Jon Ossoff's National Security Credentials Don't Add Up

Georgia Dem says he was granted security clearance as college student, part-time staffer

Jon Ossoff
Jon Ossoff
March 24, 2017

Georgia Democrat Jon Ossoff, a 30-year-old running to replace the congressional seat vacated by Tom Price, claims he spent five years as a national security expert with top security clearances, but it is becoming increasingly unclear whether the claim is true.

Ossoff has been anointed by Democrats as their next best chance for an electoral win largely due to his style—the New Yorker praised him for his "Kennedy-ish features" and "Obama-like manner of speaking"—but his thin resume is a vulnerability that has been hit by opponents on both sides of the aisle.

To combat the attacks Ossoff regularly states on the campaign trail and in ads that for five years he was a "national security aide with top-secret clearance."

Ossoff is referring to his work as a staffer in the office of Rep. Hank Johnson (D., Ga.), but the extent of Ossoff's national security work and number of years with security clearance are points of contention.

Ossoff officially began working for Johnson's office in January 2007 as a part-time employee, according to congressional records. He had previously worked on the campaign trail as deputy communications director for Johnson, who compared Jewish settlers to termites this summer.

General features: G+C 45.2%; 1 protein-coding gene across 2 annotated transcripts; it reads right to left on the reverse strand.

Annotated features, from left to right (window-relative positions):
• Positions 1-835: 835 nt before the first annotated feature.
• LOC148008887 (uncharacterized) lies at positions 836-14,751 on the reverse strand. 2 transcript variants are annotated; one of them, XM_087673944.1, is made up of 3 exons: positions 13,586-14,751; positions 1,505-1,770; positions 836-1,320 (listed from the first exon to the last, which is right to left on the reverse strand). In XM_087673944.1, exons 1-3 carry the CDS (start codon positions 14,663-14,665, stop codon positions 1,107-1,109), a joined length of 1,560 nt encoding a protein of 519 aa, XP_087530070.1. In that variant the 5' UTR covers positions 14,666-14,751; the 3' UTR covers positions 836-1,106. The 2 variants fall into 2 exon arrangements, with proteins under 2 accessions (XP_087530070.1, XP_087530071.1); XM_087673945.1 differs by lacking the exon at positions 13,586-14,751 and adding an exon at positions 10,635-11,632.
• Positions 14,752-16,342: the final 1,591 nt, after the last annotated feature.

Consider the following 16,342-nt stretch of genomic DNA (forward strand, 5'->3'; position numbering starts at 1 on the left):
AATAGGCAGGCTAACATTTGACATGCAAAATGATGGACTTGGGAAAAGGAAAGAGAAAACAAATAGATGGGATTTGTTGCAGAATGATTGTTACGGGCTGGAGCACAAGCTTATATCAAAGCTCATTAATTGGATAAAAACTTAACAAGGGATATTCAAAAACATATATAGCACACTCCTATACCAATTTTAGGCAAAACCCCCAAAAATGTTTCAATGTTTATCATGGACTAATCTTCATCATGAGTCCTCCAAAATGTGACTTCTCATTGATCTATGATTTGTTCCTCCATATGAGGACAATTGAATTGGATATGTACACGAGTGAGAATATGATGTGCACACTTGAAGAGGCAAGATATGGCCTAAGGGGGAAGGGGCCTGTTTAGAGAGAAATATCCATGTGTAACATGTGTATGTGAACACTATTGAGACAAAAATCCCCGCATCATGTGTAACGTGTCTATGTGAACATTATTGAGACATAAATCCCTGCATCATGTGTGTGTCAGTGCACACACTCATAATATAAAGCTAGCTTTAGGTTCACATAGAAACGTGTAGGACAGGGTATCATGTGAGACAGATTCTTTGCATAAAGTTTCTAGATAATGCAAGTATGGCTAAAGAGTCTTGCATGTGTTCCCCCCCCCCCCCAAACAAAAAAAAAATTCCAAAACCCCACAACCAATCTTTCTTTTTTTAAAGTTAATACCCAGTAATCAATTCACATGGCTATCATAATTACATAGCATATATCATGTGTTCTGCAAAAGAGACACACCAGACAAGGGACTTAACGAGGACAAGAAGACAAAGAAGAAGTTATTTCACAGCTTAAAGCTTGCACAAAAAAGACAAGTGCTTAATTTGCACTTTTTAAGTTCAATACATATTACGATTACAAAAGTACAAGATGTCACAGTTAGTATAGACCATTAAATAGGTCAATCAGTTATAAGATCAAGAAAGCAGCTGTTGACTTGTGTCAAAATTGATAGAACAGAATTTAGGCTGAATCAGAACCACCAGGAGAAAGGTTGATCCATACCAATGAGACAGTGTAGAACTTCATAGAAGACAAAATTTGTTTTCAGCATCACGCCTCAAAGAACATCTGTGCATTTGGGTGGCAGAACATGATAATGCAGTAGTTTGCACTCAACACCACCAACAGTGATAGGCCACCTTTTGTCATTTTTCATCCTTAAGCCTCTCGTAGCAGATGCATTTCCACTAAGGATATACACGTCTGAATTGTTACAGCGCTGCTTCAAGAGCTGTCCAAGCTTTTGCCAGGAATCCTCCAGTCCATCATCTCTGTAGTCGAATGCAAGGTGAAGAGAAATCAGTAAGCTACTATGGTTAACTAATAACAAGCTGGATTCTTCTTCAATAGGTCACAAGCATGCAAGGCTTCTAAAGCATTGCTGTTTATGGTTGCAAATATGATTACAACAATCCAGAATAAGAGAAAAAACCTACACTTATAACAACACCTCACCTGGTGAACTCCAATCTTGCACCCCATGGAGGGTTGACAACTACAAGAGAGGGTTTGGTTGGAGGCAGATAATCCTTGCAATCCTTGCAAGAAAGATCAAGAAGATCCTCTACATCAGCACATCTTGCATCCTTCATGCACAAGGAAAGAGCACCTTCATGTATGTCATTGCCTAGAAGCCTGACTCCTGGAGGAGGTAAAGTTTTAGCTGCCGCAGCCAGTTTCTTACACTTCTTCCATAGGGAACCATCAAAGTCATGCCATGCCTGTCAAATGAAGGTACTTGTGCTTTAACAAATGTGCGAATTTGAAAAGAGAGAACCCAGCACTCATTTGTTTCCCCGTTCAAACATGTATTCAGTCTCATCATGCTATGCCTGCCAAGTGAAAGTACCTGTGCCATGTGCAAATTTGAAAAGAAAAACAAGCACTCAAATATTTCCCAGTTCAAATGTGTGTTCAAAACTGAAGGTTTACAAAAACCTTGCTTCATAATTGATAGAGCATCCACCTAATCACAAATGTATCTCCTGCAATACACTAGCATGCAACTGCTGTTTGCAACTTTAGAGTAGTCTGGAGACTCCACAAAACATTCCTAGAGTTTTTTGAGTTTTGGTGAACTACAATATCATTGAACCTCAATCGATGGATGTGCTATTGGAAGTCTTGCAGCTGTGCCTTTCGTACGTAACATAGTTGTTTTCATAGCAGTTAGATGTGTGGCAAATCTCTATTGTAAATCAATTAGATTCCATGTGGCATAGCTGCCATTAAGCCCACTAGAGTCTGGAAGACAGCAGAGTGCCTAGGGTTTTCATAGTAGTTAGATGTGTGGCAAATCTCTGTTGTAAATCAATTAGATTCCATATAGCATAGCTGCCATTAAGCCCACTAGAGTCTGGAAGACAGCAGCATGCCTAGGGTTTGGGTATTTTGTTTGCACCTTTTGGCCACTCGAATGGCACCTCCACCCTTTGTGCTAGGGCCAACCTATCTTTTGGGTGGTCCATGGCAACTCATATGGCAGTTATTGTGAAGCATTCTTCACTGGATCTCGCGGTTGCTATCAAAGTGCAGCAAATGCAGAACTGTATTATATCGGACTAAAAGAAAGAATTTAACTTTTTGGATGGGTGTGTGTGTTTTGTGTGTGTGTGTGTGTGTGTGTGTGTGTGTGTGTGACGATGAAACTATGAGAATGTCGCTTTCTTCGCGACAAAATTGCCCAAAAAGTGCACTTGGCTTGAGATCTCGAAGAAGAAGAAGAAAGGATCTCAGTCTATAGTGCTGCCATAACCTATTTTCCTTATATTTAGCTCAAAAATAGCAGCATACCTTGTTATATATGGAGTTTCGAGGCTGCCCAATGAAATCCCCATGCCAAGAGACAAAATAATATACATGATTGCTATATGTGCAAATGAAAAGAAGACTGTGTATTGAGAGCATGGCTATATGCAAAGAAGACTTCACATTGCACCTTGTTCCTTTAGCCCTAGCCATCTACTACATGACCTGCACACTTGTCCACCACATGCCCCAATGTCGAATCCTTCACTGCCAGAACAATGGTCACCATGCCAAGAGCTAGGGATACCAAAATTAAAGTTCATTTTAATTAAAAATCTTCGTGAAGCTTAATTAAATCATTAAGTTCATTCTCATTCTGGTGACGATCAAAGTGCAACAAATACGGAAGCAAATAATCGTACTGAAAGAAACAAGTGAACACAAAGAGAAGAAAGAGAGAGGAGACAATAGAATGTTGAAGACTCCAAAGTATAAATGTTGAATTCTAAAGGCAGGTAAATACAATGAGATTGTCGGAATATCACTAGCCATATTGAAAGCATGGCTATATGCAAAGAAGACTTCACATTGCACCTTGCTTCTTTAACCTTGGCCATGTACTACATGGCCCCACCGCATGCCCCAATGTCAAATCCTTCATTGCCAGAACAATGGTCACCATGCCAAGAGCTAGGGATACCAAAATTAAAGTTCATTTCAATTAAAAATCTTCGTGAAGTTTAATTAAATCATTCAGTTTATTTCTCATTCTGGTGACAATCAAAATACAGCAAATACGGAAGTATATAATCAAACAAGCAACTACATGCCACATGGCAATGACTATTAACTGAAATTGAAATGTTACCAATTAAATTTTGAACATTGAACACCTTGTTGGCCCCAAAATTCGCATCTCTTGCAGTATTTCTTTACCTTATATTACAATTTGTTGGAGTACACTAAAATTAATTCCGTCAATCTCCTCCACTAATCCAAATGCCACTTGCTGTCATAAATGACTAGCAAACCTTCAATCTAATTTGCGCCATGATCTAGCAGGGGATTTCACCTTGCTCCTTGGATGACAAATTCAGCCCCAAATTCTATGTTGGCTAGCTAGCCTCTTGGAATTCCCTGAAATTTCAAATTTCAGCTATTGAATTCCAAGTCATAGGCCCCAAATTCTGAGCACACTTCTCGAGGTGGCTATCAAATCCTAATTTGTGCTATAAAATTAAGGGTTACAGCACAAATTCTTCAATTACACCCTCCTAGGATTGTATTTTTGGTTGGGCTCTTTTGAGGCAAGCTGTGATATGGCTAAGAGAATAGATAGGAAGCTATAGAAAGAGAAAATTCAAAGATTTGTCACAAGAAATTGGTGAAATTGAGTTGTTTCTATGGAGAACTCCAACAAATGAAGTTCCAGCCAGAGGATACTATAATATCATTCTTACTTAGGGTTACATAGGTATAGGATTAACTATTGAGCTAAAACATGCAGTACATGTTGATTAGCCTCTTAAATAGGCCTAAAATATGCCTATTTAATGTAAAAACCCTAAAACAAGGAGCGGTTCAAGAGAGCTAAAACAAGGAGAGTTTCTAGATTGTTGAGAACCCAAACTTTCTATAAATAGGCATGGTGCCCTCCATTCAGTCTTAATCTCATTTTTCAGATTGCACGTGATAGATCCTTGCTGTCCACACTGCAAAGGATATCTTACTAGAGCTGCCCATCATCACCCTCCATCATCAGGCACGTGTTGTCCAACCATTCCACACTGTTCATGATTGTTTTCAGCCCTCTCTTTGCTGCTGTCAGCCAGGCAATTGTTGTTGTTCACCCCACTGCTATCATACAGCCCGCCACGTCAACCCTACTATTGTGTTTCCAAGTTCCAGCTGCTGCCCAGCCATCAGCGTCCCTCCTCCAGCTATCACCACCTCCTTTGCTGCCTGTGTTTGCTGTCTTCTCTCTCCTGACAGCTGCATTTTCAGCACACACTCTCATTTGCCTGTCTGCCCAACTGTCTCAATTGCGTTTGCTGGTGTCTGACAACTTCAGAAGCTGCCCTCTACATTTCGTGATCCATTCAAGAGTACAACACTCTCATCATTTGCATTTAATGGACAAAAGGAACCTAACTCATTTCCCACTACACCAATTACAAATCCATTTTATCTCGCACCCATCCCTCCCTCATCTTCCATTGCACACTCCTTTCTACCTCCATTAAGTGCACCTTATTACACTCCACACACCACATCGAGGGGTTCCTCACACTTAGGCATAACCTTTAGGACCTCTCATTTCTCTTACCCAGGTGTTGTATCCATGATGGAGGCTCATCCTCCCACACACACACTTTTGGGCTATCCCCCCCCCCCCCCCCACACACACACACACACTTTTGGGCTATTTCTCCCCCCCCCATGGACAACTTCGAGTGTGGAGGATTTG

Ossoff, just shy of 20 years old at the time, was still an a cappella-singing student at Georgetown University when he began. His role in Johnson's office, according to his LinkedIn profile, was as both a legislative correspondent and a systems administrator—neither of which would require security clearance. 

It was not until two and a half years later in August 2009, after Ossoff graduated, that he was promoted to the more senior position of full-time legislative assistant, where Ossoff would have been able to work on legislation.

Not only would this have been the first time that Ossoff would have needed security clearance but it also is likely the first time he would have been eligible to receive it, according to information from the Sergeant at Arms of the U.S. House of Representatives, which handles security clearance for staffers.

The Office of the Sergeant at Arms told the Washington Free Beacon that it could "not comment on current or former staff members' security clearance status," but that generally only permanent full-time staffers would be considered for security clearance.

Neither Ossoff nor his campaign responded to inquiries into when he was granted security clearance and how long he was involved in national security issues.

Johnson's office also didn't respond to a request for more information on Ossoff's time as a staffer.

Ossoff's campaign has previously indicated that Ossoff was given his security clearance after working on Johnson's campaign as a press officer in 2006.

Ossoff left Johnson's office in August 2012 after he rose to senior legislative assistant, the congressional record shows.

Ossoff moved to London to study at the London School of Economics and become CEO of Insight: TWI, an investigative film company that produces films for Al Jazeera.

Published under: Congress